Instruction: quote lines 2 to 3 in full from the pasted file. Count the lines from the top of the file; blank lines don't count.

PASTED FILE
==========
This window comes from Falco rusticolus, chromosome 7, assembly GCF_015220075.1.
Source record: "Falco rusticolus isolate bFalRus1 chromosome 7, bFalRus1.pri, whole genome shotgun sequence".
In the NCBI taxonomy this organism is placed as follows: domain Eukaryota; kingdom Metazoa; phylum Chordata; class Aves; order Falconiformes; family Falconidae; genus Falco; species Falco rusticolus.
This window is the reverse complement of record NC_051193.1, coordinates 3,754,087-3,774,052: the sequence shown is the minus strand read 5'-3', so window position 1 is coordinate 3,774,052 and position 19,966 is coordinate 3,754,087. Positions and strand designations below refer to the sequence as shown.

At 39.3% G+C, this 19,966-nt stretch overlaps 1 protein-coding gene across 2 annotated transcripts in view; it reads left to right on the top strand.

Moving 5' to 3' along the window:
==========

Source record: "Falco rusticolus isolate bFalRus1 chromosome 7, bFalRus1.pri, whole genome shotgun sequence".
In the NCBI taxonomy this organism is placed as follows: domain Eukaryota; kingdom Metazoa; phylum Chordata; class Aves; order Falconiformes; family Falconidae; genus Falco; species Falco rusticolus.